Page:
Working together to keep oil away from the environment

There has been a fair amount of news about recycling in automotive-related industries. Most of it has been about the demise of Redisa, the tyre recycling agency. But what about waste oil?
Working together to keep oil away from the environment

Those who generate more than 20kg of hazardous waste a day are required to register on the National Waste Information System and to report on the volumes generated and taken away for recycling. Those who fail to comply with the regulations set out by legislation face penalties such as fines or even jail time.

It is the legal obligation of businesses that generate waste such as used oil to ensure it is responsibly collected and taken away to a registered facility for processing and recycling, says the Recycling Oil Saves the Environment (Rose) Foundation.

Used oil is a hazardous substance – one litre can contaminate a million litres of water – and so generators also face a moral responsibility to ensure their used oil does not end up in the environment.

With nearly 11-million vehicles on the road in SA and more than 3,000 registered workshops, plus unregistered and backyard mechanics, a huge volume of used oil is generated in the automotive sector.

Bubele Nyiba, CEO of the foundation, says major workshops are compliant with the requirement of the Waste Act, but a problem exists in the pricing structure for used oil.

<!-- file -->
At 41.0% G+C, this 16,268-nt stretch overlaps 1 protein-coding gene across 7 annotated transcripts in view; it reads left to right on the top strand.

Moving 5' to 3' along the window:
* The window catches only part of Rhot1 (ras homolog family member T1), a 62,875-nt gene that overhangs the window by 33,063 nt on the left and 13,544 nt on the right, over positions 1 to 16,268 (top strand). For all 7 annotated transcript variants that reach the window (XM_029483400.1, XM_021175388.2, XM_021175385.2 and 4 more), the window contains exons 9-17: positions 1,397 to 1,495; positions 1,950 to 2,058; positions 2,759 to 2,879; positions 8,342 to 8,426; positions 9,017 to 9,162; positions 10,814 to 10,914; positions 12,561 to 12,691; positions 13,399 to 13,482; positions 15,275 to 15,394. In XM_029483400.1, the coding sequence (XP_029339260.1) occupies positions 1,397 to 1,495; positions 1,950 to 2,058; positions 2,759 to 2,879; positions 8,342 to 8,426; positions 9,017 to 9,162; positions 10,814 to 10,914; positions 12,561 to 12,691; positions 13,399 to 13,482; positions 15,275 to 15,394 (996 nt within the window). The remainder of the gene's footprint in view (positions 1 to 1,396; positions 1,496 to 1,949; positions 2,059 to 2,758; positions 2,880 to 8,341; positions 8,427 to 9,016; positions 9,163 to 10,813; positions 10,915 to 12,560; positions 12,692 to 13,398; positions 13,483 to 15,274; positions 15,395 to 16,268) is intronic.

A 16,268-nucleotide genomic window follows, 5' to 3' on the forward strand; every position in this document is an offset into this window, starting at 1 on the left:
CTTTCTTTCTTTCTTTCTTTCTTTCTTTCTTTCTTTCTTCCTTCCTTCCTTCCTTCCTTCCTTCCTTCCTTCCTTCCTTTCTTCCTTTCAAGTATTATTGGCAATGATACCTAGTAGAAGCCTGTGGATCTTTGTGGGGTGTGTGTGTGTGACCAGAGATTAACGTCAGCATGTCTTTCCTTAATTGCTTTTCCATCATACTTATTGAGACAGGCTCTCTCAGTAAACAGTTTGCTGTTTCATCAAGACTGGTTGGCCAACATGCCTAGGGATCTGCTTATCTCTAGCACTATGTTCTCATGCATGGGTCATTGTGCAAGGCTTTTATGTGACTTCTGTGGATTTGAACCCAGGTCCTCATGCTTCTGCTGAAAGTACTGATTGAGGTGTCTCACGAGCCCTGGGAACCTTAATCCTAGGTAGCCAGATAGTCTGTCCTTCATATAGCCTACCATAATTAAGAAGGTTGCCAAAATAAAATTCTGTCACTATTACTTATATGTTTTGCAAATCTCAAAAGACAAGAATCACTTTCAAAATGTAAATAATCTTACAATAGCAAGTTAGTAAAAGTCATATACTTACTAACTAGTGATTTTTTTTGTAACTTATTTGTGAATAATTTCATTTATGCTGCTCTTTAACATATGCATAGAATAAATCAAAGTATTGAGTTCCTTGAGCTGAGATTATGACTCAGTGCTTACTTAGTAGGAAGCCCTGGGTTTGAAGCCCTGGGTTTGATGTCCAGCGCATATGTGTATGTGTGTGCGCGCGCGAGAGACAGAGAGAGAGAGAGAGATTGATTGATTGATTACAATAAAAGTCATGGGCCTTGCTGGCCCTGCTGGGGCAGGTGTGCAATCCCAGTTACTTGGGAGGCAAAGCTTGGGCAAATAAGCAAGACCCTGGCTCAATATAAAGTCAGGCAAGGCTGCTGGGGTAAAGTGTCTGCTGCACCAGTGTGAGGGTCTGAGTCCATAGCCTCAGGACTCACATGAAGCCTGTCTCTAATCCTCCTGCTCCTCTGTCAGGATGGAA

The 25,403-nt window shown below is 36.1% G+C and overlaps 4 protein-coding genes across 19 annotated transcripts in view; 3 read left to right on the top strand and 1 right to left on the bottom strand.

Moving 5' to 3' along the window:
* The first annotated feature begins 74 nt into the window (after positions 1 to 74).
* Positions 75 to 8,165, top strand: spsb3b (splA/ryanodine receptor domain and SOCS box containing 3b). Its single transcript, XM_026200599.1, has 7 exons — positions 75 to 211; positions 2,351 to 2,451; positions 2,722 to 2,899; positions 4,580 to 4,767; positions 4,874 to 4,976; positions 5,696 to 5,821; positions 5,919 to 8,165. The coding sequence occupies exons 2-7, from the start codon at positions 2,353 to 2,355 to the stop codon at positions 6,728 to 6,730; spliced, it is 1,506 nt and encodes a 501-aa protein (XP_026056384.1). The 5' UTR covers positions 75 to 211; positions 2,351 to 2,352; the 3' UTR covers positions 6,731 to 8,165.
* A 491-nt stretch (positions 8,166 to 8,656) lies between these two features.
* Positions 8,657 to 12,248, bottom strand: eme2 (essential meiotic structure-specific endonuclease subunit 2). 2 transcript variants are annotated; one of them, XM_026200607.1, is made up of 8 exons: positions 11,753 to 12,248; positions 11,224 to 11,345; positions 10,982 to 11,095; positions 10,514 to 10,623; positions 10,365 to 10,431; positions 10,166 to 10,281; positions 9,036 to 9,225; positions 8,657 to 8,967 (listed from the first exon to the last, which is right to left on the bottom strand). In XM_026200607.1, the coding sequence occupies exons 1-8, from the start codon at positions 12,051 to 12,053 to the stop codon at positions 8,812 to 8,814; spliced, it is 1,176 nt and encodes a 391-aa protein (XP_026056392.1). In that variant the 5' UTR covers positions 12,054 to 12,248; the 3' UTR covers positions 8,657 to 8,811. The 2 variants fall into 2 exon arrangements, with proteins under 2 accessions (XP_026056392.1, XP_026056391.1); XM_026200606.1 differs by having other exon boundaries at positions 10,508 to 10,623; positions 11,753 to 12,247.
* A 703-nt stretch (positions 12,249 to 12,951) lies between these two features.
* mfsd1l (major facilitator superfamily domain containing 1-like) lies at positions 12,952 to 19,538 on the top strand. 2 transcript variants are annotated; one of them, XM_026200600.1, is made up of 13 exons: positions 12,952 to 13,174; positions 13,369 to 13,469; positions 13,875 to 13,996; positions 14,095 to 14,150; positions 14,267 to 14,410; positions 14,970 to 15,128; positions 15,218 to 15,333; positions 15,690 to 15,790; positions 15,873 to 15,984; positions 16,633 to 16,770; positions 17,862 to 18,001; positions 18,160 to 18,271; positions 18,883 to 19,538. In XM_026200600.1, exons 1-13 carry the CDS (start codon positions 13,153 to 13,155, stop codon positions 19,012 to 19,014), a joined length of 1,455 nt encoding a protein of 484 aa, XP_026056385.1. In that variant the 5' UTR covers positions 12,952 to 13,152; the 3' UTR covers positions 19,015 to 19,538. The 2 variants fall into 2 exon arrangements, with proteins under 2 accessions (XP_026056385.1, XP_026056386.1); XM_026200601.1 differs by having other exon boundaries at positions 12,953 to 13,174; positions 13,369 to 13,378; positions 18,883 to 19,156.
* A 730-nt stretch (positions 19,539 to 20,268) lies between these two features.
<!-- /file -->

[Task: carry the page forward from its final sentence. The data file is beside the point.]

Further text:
“We currently have a system whereby used-oil collectors purchase used oil from the generators. This model, which was proactively adopted before legislation governing the responsible recycling of waste and the pricing of waste was introduced, has been successful as it has given value to used oil as waste, incentivising its responsible collection. However, we are seeing a situation where used-oil generators are regarding used oil as an income-generating product and this has driven the price of this waste up to unsustainable levels.”

Best practice in other developed countries has used-oil generators paying collectors to take away waste.

“The Rose Foundation is urging automotive workshops and used-oil generators in general to consider their role in the responsible collection of used oil and to reconsider the price they are demanding per litre.

“Our concern is that pricing used oil to the point it becomes a commodity will make it unsustainable for most used-oil collectors to continue to operate. The fewer used-oil collectors, the less oil collected – meaning a much larger volume is left to possibly make its way into our environment through irresponsible disposal.

“The Rose Foundation has set increased used-oil collections as a priority in SA and we do not want to see the current volumes dwindling due to unsustainable business models driving out industry players,” says Nyiba.

He urges used-oil generators to use a registered used-oil collector. This will ensure that collection, transportation, storage and re-refining of used oil is managed in a sustainable, ethical and responsible manner that is compliant with legislation.

The foundation says its collectors can also safely remove related wastes such as used oil filters, oily rags and oil-soaked sawdust for responsible disposal and/or recycling.

“In addition, we would like to see workshops becoming the place where the public can drop off their small volumes of oil from self-servicing of vehicles.

“There is a workshop in every town in SA and this means that we would not need to invest in additional facilities for the public to drop off their used motor oil. The workshops should be ambassadors of usedoil collection,” says Nyiba.

Source: Business Day